Dusty Baker introduced in Washington

WASHINGTON — It’s two years later, but hopefully not too late.

Dusty Baker takes over a Nationals team at a time when both really need each other. Baker wants to fill the one void in his managerial career, a World Series Championship, while the Nats are looking for their first as well.

Baker said in his introductory news conference Thursday that he didn’t want the job in 2013 because Matt Williams — one of Baker’s prize pupils when he managed him in San Francisco — was high on the Nats’ list.

Now, it’s up to the teacher to show the student how it’s done.

Unlike the more reserved Williams, Baker is outgoing and warm. He’s very personable, thrilled to be in the Nation’s Capital, loves the diversity of the city, and even says he knows the president personally.

So can we expect to see Obama at a game?

At 66, Baker becomes the second-oldest manager in the majors after the Mets’ Terry Collins, but Nationals President of Baseball Operations and General Manager Mike Rizzo says Baker is open to new ideas, can think out of the box and use sabermetrics.

Does that mean that Dusty will change his style of managing?

“I was pretty good before,” said Baker.

Indeed he was, piling up 12 winning seasons out of his 20 in the big league, including at least 90 victories eight times.

Baker adds he doesn’t feel or look his age, pointing out he has a 36-year-old daughter and 16-year-old son.

“Sometimes you have to listen to the young, because they have a pulse on things,” he said.

Rizzo usually has a pulse on things as well, but two years ago he went with who he knew in hiring Matt Williams, even though he had no big league managerial experience. Things were different this time around.

“We needed to get ourselves an established manager with a deep resume and a history of winning,” Rizzo said.

Baker is considered a players’ manager. In San Francisco, Chicago and Cincinnati, he got the best out of big personalities such as Barry Bonds, Wil Clark, Jeff Kent, Sammy Sosa, Williams, Ken Griffey, Jr., and Joey Votto. Now, he’ll work with one of the best in the game, Bryce Harper.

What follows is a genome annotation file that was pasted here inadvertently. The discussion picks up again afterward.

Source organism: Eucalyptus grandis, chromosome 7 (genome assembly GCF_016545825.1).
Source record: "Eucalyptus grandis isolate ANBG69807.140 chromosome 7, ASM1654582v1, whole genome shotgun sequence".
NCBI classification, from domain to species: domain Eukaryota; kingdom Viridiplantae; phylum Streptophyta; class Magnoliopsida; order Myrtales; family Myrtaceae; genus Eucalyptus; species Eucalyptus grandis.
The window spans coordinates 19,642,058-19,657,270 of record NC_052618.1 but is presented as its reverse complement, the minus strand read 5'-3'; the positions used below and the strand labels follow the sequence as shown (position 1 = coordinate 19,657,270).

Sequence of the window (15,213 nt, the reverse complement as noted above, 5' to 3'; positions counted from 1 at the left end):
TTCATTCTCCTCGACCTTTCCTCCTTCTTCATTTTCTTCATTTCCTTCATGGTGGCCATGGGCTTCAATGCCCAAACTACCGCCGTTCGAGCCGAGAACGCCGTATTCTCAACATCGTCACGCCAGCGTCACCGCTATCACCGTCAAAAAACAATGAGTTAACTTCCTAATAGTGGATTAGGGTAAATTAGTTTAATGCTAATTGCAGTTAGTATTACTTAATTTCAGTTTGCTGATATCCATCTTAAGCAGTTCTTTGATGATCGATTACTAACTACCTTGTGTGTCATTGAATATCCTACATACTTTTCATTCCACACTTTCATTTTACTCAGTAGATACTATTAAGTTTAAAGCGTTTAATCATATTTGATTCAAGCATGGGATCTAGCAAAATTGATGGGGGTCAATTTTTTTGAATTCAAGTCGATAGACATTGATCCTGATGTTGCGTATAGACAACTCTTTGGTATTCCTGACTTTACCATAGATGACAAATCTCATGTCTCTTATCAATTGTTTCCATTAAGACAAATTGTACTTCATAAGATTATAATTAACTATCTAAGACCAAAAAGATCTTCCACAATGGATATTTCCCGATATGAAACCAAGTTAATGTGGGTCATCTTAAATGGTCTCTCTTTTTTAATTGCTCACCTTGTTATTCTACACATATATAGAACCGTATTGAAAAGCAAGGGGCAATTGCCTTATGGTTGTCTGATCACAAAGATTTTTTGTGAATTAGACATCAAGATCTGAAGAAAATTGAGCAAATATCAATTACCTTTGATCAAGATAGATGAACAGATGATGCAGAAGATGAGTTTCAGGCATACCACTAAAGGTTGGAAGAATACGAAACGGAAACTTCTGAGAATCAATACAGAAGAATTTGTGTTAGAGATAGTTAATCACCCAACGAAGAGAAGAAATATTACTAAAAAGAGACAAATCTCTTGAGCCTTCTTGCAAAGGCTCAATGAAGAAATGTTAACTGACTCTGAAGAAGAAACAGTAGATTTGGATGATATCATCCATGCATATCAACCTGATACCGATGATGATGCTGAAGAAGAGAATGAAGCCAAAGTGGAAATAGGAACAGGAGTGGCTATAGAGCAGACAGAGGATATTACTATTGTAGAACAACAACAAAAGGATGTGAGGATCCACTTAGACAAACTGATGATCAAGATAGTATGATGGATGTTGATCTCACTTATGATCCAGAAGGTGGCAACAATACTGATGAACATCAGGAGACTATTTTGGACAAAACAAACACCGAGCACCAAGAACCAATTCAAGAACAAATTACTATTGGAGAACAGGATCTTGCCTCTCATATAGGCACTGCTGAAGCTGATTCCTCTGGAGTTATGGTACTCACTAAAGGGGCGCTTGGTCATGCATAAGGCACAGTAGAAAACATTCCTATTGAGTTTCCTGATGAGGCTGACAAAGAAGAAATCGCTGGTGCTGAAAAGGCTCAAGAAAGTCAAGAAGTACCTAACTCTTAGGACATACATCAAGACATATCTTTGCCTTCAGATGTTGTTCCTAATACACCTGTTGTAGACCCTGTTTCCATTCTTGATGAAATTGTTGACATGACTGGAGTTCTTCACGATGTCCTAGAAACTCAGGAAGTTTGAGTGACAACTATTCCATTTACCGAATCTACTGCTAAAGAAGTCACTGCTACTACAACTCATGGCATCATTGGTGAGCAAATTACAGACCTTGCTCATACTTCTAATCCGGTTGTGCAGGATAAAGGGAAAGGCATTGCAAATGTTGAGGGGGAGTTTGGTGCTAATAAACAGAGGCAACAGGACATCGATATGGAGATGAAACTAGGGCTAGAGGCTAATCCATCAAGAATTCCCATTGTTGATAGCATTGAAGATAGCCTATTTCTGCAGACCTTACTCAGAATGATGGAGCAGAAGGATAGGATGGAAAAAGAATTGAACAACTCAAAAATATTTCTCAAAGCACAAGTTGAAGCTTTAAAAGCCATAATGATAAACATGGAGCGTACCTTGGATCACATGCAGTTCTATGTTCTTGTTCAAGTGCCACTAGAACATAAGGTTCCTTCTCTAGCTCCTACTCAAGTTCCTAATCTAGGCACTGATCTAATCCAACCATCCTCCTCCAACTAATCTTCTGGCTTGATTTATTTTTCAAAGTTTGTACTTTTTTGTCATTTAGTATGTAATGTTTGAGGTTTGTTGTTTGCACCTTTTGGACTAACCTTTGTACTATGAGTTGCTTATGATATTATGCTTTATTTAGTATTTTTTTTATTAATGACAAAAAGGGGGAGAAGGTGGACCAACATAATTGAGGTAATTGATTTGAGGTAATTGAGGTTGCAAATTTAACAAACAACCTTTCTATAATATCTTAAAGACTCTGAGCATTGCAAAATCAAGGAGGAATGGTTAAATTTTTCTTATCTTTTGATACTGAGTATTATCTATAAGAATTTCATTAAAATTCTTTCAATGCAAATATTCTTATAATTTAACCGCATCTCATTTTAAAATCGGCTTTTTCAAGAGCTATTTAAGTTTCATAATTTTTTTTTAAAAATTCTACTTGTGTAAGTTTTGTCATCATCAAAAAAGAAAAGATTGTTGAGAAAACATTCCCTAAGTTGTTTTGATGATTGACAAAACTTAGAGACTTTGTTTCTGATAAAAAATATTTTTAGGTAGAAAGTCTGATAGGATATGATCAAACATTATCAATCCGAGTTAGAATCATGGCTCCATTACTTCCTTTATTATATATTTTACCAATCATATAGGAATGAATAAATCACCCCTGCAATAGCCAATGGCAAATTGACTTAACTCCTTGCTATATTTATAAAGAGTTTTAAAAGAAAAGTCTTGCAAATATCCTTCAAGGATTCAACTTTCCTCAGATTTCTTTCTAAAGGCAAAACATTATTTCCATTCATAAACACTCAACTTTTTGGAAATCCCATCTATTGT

“He can really play and I love watching him play,” said Baker. “Hopefully he can learn from me and he might have something he can teach me.”

Something that Baker may have to deal with right away is smoothing over any lingering bad effects of Harper’s dugout scuffle with Jonathan Papelbon the last week of the season.

“There’s always conflict at some point in time,” Baker said. “I’ve never been on a team that didn’t have any. You handle it like men, you talk about it, get it out in the open and you don’t let things fester.”

One big happy family — that’s what Baker believes is the key to success. He says he received that surprising advice from champions and Hall of Famers Bill Russell and Bill Walsh.

“They told me a team has to be close,” something Baker believes he can instill. “I cannot only bring X’s and O’s, but closeness to a team.”

You could see how that tight-knit approach helped the Kansas City Royals win the World Series this year. The Nationals hope Baker has the right combination of personal touch and experience to follow that success.

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